S. Korea, U.S., Japan condemn N. Korea’s nuclear, missile provocations

July 15, 2016

SEOUL/HAWAII, July 15 (Yonhap) — The No. 2 diplomats from South Korea, the United States and Japan strongly condemned North Korea’s nuclear and missile provocations as they agreed to step up cooperation for the North’s denuclearization, Seoul’s foreign ministry said Friday.

The agreement came during a trilateral meeting between South Korean First Vice Foreign Minister Lim Sung-nam, U.S. Deputy Secretary of State Antony Blinken and Japanese Vice Foreign Minister Shinsuke Sugiyama in Honolulu, Hawaii, on Thursday (local time), the ministry said in a press release.

“Its nuclear and missile provocations pose a serious threat to peace and security in the region,” Lim said at a joint press conference held after the meeting.

“While strongly condemning these blatant violations of international obligations by North Korea, we have agreed to further strengthen our trilateral cooperation and policy coordination to counter these repeated provocations,” he added.

Lim added that the three also agreed to take “additional measures leading to tougher sanctions and further isolation of North Korea” should it conduct another strategic provocation.

South Korea's Vice Foreign Minister Lim Sung-nam (R) poses next to U.S. Vice President Joseph Biden along with his two counterparts from Washington and Japan after holding a trilateral meeting in Hawaii on Thursday.

South Korea’s Vice Foreign Minister Lim Sung-nam (R) poses next to U.S. Vice President Joseph Biden along with his two counterparts from Washington and Japan after holding a trilateral meeting in Hawaii on Thursday.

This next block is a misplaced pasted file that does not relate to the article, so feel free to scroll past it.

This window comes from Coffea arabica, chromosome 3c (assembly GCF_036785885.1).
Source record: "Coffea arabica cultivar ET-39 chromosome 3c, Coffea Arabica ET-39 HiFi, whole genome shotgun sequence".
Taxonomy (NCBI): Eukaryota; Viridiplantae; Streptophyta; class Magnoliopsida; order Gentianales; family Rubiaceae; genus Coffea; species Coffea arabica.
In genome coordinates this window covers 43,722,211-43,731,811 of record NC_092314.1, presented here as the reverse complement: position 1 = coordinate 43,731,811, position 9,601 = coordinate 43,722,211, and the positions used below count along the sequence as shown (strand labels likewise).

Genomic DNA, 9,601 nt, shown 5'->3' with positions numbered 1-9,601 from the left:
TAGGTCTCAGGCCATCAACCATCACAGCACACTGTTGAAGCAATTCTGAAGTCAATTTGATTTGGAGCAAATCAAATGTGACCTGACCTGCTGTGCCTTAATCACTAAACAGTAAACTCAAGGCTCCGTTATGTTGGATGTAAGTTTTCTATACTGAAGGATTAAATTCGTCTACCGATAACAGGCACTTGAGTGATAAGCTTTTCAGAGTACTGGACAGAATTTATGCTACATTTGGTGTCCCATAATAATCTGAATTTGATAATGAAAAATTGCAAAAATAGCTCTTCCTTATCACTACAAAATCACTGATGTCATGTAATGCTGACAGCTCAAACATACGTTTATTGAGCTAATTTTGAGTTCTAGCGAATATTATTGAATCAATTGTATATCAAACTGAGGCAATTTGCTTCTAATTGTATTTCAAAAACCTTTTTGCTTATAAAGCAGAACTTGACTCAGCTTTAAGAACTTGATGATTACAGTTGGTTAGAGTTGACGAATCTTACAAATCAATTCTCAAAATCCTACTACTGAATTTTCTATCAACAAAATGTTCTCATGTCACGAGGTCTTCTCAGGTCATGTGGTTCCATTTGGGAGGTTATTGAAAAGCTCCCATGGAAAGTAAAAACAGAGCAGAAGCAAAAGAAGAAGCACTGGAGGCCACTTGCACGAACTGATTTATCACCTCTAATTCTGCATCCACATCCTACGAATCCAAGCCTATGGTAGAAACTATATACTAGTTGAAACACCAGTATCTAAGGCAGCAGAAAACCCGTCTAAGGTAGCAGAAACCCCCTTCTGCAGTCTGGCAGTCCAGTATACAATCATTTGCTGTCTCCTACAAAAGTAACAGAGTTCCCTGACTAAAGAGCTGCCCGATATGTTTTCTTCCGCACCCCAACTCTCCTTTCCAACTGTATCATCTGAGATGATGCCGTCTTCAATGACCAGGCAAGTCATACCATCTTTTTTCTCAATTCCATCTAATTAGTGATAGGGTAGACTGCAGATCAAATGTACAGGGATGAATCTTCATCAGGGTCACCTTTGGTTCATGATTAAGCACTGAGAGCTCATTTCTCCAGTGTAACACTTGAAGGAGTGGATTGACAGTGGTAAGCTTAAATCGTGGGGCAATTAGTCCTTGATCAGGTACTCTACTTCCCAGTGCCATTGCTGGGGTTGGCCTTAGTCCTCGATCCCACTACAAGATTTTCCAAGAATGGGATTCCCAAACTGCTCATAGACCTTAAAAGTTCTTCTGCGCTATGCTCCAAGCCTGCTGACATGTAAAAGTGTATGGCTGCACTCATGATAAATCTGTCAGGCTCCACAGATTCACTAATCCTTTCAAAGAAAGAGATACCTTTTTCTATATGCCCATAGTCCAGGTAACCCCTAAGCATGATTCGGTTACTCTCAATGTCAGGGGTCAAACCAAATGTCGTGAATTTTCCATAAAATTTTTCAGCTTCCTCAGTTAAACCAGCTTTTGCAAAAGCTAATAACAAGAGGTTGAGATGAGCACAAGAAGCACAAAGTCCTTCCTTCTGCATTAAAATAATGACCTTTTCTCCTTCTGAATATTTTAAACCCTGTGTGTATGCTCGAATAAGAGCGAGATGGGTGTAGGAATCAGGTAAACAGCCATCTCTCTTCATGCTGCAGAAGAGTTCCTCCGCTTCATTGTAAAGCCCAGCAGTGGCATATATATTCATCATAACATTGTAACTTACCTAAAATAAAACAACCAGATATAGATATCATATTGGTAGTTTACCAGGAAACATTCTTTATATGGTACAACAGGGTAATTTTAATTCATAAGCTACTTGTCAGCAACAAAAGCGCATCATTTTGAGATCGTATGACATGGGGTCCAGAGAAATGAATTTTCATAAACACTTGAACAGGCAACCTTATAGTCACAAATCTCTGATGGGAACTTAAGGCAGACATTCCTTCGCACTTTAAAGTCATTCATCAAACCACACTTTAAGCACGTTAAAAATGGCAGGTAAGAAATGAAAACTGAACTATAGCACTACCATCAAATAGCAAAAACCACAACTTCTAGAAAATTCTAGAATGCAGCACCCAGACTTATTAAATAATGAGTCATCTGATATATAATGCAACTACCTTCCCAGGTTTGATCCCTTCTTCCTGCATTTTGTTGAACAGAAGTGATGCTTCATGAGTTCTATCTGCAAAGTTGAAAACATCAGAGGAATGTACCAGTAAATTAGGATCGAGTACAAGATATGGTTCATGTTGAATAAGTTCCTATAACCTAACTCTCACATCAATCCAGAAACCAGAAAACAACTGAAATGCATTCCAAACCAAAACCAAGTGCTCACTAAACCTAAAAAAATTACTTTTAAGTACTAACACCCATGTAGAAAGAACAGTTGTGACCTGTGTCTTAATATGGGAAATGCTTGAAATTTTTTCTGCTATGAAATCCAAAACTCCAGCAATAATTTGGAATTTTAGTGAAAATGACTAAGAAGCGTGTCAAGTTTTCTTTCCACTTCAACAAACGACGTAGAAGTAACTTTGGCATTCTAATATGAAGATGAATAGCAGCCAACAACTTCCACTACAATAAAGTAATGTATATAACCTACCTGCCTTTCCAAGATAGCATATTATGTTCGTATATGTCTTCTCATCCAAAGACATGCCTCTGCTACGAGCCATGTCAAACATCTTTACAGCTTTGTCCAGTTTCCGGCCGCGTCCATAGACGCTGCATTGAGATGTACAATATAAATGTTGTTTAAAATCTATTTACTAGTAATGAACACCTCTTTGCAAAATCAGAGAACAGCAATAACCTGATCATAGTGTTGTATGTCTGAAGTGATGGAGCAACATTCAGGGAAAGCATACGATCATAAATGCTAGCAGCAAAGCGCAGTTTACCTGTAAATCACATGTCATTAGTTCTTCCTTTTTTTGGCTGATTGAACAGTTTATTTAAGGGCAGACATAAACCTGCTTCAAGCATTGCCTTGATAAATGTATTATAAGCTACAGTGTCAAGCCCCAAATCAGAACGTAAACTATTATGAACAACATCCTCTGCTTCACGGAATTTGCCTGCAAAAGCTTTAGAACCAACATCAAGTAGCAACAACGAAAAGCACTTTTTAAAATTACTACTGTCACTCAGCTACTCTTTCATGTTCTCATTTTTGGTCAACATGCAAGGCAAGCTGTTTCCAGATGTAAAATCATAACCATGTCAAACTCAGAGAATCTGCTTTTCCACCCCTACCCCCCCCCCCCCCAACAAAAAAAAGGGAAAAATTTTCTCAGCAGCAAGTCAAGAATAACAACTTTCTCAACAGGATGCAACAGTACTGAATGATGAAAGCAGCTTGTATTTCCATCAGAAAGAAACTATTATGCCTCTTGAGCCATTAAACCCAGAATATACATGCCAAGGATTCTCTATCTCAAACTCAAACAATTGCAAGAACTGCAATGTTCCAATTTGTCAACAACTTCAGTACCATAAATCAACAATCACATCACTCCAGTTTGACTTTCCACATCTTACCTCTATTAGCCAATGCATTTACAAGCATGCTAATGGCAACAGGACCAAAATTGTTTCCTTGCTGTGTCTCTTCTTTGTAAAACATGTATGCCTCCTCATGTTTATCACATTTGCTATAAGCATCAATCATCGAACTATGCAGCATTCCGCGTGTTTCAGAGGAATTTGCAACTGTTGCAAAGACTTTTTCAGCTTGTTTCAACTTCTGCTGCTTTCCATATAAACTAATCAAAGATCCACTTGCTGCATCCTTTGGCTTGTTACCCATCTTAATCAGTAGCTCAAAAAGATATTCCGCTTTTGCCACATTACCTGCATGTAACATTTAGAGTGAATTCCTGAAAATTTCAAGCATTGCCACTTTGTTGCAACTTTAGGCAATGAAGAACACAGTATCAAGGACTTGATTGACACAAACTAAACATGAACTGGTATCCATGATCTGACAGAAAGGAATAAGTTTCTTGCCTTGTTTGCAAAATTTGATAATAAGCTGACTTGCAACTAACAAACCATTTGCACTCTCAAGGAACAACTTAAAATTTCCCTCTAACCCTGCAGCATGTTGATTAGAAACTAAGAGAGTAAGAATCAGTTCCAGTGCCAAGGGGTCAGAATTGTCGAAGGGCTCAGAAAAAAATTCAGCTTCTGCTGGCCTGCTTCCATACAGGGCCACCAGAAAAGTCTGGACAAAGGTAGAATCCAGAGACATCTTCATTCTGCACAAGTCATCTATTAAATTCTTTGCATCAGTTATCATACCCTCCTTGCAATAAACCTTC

“In this context, we shared the need to continuously implement U.N. Security Council resolutions in a faithful manner with other members of the international community,” he said.

“We seek to actively work together to deliver to North Korea a clear, firm and united resolve of the international community at future multilateral meetings,” he noted.

As for the recently reached decision by South Korea and the United States to deploy an advanced missile defense system on the peninsula, Blinken made clear that the move is not aimed at a third country, apparently trying to alleviate concerns raised by some neighboring countries, including China.

Seoul and Washington announced Wednesday that they will deploy the Terminal High Altitude Area Defense (THAAD) system in a small town located in the southern part of the country.

The decision was made despite strong objections from China and Russia, which have expressed concerns that such a development will hurt their strategic security interests.

Blinken said that the United States will keep taking necessary measures to protect its allies in the face of evolving nuclear and missile capacity of the North.

“We have been working very hard to support Japan and Korea as they increase and strengthen their own defense capabilities, and we’re doing this increasingly not just on a bilateral basis but trilaterally,” he said during the press conference.

“We have been very clear that as long as the threat is there, we will take every necessary step to defend our people, to defend our countries, to defend the alliance that we share,” he added.

Praising Washington’s recent move to impose sanctions on North Korean leader Kim Jong-un for human rights violations, the three officials also agreed to explore “creative” and “effective” measures that could increase pressure on the North related to the issue, the ministry said.

Meanwhile, United States Vice President Joe Biden said in a speech before the start of the trilateral meeting that the three countries share the same vision for the Asia-Pacific region, expressing hopes that their cooperation will keep improving going forward, the ministry said.

Biden was also quoted as saying that Washington is committed to strengthening its alliance with South Korea and Japan which are considered to be the backbone of its Asia-Pacific rebalancing strategy for which the U.S. has been making a strong push.